McDaniel v. Bowen, 800 F.2d 1026 (11th Cir. 1986), is a supplemental security income case (SSI). The same sequence applies to disability insurance benefits. Cases arising under Title II are appropriately cited as authority in Title XVI cases. See, e.g., Ware v. Schweiker, 651 F.2d 408 (5th Cir. 1981).
See 20 C.F.R. pt. 404 subpt. P, app. 2.
T h e grids allow the ALJ to consider factors such as age, confinement to sedentary or lig h t work, inability to speak English, educational deficiencies, and lack of job experience. E a c h factor can independently limit the number of jobs realistically available to an in d iv id u a l. Phillips, 357 F.3d at 1240. Combinations of these factors yield a statutorilyre q u ire d finding of "Disabled" or "Not Disabled." Id. The Court's review of the Commissioner's decision is a limited one. This Court must f in d the Commissioner's decision conclusive if it is supported by substantial evidence. 42 U .S .C . § 405(g); Graham v. Apfel, 129 F.3d 1420, 1422 (11th Cir. 1997). "Substantial e v id e n c e is more than a scintilla, but less than a preponderance. It is such relevant evidence a s a reasonable person would accept as adequate to support a conclusion." Richardson v. P e ra le s, 402 U.S. 389, 401 (1971). A reviewing court may not look only to those parts of th e record which support the decision of the ALJ, but instead must view the record in its e n t ir e ty and take account of evidence which detracts from the evidence relied on by the ALJ. H ills m a n v. Bowen, 804 F.2d 1179 (11th Cir. 1986). [The court must] . . . scrutinize the record in its entirety to determine the re a so n a b le n e ss of the [Commissioner's] . . . factual findings. . . . No similar p r e s u m p t io n of validity attaches to the [Commissioner's] . . . legal conclusions, in c lu d in g determination of the proper standards to be applied in evaluating c la im s . W a lk e r v. Bowen, 826 F.2d 996, 999 (11th Cir. 1987).
ADMINISTRATIVE PROCEEDINGS P la in tif f was twenty-seven years old and had completed the eleventh grade at the time
o f the hearing before the ALJ. (Tr. 198). Plaintiff's primary past relevant work experience inv o lved work as a construction laborer and a printing press operator. (Tr. 33, 215-16). F o llo w in g the administrative hearing, and employing the five-step process, the ALJ found P la in tif f had not engaged in substantial gainful activity since the alleged onset date of June 2 9 , 2005 (Step 1). (Tr. 34). At Step 2, the ALJ found that Plaintiff suffers from the f o llo w in g severe impairments: "history of heavy alcohol and cocaine abuse, cardiomyopathy m o s t l y secondary to drugs, obesity, and status post defibrillator." (Tr. 34). The ALJ n o n e th e les s found Plaintiff's "impairments, considered individually and in combination, to n o t meet or equal in severity any impairment set forth at 20 C.F.R. Part 404, Subpart P, A p p e n d ix 1." (Tr. 34). After finding Plaintiff's allegations of pain and functional limitations lac k in g full credibility, the ALJ described Plaintiff's RFC as follows: The claimant has the residual functional capacity to perform work within the lim itatio n s/c o n sid e ra tio n s as set forth in [the Residual Functional Capacity A s s e ss m e n t included in the Transcript at pages 142 - 149] with the following c h a n g es : He can lift, carry, push and pull frequently up to 5 pounds and o c c a sio n a lly up to 10-15 pounds. He can occasionally bend, stoop, crawl, c lim b , crouch, kneel, and balance. He should avoid climbing ladders, ropes a n d scaffolds. He should restrict activities involving unprotected heights. He s h o u ld avoid being around moving and hazardous machinery or driving c o m m e rc ia l motorized vehicles. He should avoid concentrated or excessive e x p o su re to pulmonary irritants (dust, odors, fumes, extremes in temperature, h u m id ity). He experiences mild to moderate pain which occasionally affects h is ability to maintain concentration, persistence, and pace.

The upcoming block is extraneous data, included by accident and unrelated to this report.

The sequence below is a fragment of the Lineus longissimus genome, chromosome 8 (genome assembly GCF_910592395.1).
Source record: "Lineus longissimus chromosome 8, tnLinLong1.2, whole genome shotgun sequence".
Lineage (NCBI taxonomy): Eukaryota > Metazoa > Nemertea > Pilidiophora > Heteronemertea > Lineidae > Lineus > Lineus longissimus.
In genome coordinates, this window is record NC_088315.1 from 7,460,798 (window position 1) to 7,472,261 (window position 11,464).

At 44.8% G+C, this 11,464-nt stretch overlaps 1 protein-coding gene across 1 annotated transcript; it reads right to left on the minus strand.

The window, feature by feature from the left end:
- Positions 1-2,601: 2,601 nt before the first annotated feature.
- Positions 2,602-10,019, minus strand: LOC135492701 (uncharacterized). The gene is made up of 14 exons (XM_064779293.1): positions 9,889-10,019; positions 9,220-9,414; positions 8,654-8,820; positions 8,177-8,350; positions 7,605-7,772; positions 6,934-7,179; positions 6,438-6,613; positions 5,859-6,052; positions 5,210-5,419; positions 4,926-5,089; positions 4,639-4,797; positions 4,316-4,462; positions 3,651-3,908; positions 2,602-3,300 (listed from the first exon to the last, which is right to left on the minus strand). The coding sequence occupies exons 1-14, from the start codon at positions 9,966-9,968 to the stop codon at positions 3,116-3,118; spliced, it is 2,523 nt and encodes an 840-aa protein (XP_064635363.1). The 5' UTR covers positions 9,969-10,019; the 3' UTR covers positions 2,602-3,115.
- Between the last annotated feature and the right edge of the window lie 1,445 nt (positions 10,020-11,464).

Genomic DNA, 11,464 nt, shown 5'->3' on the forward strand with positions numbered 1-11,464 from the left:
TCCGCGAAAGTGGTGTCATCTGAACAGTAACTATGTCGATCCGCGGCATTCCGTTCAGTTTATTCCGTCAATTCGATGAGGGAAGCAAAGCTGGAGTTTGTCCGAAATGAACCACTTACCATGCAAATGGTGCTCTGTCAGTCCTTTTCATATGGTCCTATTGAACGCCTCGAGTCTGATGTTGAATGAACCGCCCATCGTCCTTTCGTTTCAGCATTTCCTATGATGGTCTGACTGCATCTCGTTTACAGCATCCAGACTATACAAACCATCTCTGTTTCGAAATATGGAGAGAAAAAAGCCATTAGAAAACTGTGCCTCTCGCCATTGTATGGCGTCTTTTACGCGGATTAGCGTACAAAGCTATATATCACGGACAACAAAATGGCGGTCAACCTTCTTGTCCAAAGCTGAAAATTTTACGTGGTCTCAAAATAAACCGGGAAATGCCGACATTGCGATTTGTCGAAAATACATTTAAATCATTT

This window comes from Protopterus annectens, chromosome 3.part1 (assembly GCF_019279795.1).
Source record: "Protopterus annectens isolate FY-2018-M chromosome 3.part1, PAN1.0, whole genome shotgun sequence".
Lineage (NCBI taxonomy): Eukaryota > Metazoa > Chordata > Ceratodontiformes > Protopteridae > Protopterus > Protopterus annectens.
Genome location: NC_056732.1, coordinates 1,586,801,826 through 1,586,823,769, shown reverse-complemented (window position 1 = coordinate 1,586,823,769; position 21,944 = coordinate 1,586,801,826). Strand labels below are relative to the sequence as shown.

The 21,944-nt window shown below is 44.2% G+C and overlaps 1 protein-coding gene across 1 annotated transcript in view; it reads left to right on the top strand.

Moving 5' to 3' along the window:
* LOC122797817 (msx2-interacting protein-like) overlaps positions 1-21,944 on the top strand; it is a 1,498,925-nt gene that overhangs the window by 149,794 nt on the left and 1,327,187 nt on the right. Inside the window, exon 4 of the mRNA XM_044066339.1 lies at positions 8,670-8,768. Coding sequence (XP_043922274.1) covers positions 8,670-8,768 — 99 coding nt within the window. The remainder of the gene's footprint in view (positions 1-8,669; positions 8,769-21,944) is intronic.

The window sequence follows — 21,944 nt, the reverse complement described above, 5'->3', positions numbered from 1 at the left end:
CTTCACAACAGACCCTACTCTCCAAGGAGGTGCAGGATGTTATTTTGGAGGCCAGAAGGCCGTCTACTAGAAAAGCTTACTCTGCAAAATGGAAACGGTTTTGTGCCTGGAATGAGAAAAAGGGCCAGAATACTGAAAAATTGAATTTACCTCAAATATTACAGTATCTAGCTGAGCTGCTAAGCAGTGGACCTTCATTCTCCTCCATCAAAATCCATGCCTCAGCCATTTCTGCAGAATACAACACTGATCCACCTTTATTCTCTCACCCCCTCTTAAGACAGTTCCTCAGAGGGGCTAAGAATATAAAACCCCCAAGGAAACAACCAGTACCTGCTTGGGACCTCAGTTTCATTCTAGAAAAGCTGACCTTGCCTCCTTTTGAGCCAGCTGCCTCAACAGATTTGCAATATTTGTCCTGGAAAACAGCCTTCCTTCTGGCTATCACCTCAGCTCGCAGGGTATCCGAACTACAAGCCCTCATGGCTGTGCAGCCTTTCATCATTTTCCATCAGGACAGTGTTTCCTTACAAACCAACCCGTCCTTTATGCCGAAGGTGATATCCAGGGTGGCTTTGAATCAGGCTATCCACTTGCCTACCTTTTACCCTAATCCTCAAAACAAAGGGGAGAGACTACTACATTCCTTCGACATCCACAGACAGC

(S te p 3) (Tr. 34). At Step 4, the ALJ found that Plaintiff could not perform any past relevant w o rk . (Tr. 34). At Step 5, the ALJ determined that, based on the Medical-Vocational G u id e lin e s and the testimony of the vocational expert, and in light of Plaintiff's age, e d u c a tio n , and transferable skills, Plaintiff could perform jobs that exist in significant n u m b e rs in the national economy. (Tr. 35). Consequently, the ALJ found Plaintiff had not b e e n disabled since the alleged onset date. IV. P L A I N T I F F 'S CLAIMS P la in tif f contends that the ALJ's decision is not supported by substantial evidence and h e articulates five specific claims in challenging the Commissioner's decision: (1) the ALJ e rre d in rejecting the opinion of Plaintiff's treating physician; (2) the ALJ erred in relying on a state agency opinion; (3) the ALJ avoided a materiality analysis applicable to substance a b u s e in combination with other conditions; (4) the ALJ failed to adequately address P la in t if f ' s obesity; and (5) the ALJ failed to adequately address Plaintiff's mental f u n c tio n in g . The Court will discuss each of these claims below. V. DISCUSSION A. T h e ALJ's treatment of Plaintiff's treating physician's opinion.